Product: morpheme 2.0
Price: Available on request
Contact: +44 1865 250 575
2008 proved to be great year for NaturalMotion. Its much-anticipated procedural animation technology euphoria shipped in GTA IV, one of the year’s top titles. Still, CEO Torsten Reil is confident 2009 will be even better.
As ever, there’s lots going on behind the scenes – all of which will be revealed in due course, he explains. More generally though, he’s very enthusiastic about the state of the middleware market, which he predicts will overtake the games tool market in terms of revenue. “There are decades of growth ahead,” he says.
The same optimism can be seen when he talks about the state of game animation. “When it comes to other areas of middleware, the problems have started to be solved, but in animation we are far from diminishing returns. It’s the most complicated sector, and the one where you can provide the most visual bang for the buck. There will be years of innovation,” he claims.
NaturalMotion is currently in the process of rolling out the second version of morpheme, which consists of an animation engine and the visual editor also used by its other products euphoria and endorphin.
morpheme 2.0 marks a significant step forward from basic animation, according to head of technology Simon Mack: “At the moment, the games industry seems to be having trouble finding the best way of integrating physics with character animation. What happens is people build out their entire animation system and then it gets shoved through the physics system, which is the reason you still see lots of bad ragdolls.”
Built on top of Nvidia’s PhysX engine, morpheme 2.0 provides an integrated authoring environment and runtime. PhysX can be bundled into the pricing too. “We’ve been working closely with Nvidia and got a lot of support from it,” Mack says.
“We’ve extended our animation browser view within the editor so you can now view the full skeleton and export the hierarchy. In addition, we expose all the attributes of the physics system enabling you to modify joint limits, material properties, and the friction within the visual editor. The whole point is to properly integrate the character physics and character animation together.”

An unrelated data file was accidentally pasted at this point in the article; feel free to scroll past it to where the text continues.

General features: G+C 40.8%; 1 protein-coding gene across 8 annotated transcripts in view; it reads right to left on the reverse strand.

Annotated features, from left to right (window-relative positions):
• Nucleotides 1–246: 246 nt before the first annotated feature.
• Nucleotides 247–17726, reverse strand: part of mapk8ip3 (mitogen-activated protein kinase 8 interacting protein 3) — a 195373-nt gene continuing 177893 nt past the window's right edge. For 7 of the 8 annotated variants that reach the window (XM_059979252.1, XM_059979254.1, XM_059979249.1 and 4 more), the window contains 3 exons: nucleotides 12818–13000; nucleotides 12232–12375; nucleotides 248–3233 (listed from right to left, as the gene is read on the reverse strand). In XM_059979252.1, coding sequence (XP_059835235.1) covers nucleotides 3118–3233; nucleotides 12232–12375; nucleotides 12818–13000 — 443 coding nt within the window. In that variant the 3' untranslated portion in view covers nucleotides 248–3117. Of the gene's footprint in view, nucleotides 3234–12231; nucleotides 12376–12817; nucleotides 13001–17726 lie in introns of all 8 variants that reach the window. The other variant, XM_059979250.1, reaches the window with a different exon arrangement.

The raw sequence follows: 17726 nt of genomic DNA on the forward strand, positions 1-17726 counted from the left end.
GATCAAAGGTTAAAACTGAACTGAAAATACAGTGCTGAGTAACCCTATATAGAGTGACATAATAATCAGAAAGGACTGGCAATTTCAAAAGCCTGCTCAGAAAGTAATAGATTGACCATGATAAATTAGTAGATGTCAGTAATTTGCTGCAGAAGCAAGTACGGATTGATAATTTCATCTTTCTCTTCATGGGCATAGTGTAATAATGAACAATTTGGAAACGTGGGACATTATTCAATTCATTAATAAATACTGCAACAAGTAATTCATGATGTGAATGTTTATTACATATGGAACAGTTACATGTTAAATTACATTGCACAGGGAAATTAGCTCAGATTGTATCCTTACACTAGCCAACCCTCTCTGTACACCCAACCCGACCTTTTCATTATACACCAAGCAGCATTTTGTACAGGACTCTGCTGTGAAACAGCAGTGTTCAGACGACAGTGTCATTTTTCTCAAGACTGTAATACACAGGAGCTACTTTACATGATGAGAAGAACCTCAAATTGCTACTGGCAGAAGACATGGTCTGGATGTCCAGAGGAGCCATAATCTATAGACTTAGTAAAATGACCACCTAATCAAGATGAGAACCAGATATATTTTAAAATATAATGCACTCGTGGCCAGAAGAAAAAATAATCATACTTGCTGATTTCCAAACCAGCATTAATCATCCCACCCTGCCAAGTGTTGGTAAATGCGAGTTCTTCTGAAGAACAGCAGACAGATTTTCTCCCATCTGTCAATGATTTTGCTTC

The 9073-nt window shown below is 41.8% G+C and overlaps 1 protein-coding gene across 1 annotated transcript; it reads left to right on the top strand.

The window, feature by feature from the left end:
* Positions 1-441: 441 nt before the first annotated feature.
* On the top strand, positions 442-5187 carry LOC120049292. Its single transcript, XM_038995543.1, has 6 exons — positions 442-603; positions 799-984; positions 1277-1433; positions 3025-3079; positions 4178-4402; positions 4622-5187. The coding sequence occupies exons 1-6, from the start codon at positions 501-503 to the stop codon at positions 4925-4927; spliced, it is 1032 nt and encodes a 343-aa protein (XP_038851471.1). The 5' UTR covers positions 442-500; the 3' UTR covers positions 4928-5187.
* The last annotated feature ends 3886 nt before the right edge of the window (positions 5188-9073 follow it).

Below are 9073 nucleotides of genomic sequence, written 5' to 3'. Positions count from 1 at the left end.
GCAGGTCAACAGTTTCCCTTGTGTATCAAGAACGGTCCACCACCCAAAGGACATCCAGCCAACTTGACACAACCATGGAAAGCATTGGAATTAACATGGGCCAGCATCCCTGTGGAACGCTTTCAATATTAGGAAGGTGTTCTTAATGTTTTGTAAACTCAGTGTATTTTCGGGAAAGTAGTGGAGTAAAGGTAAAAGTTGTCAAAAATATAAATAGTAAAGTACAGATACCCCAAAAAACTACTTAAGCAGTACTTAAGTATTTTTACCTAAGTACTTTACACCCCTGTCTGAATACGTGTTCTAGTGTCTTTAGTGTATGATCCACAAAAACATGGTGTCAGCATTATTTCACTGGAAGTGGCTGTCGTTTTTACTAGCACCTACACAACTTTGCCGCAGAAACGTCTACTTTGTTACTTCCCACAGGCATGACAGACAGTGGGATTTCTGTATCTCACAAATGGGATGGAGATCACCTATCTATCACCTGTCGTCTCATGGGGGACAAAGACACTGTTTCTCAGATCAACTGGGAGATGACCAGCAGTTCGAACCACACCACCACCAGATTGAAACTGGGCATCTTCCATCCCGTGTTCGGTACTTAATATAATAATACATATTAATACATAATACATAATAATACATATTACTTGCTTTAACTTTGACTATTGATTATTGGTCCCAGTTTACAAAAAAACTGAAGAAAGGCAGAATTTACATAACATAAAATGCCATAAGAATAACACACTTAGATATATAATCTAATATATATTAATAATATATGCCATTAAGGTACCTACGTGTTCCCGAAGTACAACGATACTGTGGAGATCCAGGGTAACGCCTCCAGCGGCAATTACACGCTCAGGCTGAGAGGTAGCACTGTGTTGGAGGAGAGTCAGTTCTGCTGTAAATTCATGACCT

morpheme 2.0 doesn’t require PhysX however – other physics engines can be used as long as developers are happy to do the integrations. What is vital about the release is the way it enables animators to iterate within the editor. Thanks to its support for scripting, you can use console joypads to control your characters, dropping in geometry to tweak transitions between the different states.
“What we’re looking for is a much more compelling way of mixing animation and physics, so you can define how parts of your character are deformed when they come into contact with a wall, for example,” Mack demonstrates.
“Here you can see that the upper body is deformed, but the lower body isn’t because there are different techniques running on the upper and lower body. This gets to the heart of what we’re doing. There are different ways of mixing animation and physics but rather than do it in code, we let the animator define how the physics works and it’s completely integrated as part of the overall motion tree.”
A step in the right direction for animators, then. And, if Reil is to be believed, morpheme 2.0 also promises to be the start of NaturalMotion’s great leap forward.
All about timing
The reason animation and physics don’t mix is more than the lack of communications between coders and artists, says Simon Mack. “It’s a philosophical problem,” he muses; the issue is that physics can only be updated once per time step, while animation is less constrained.
“A blend of tree of animation might have two branches of physics feeding into each other, but you can only update the physics once per frame. You can evaluate the animations whenever you want but if you have that restriction, it’s difficult to work with. That’s one of the reasons people tend to split out animation and physics.”
In morpheme 2.0, NaturalMotion has worked hard to ensure it gets around the issue by cleverly limiting the choices made available. “The user is only presented with nodes they can drop into appropriate states. Behind the scenes morpheme subtly enforces the rules in terms of which nodes can be connected together. It’s a surprisingly complex problem to solve.”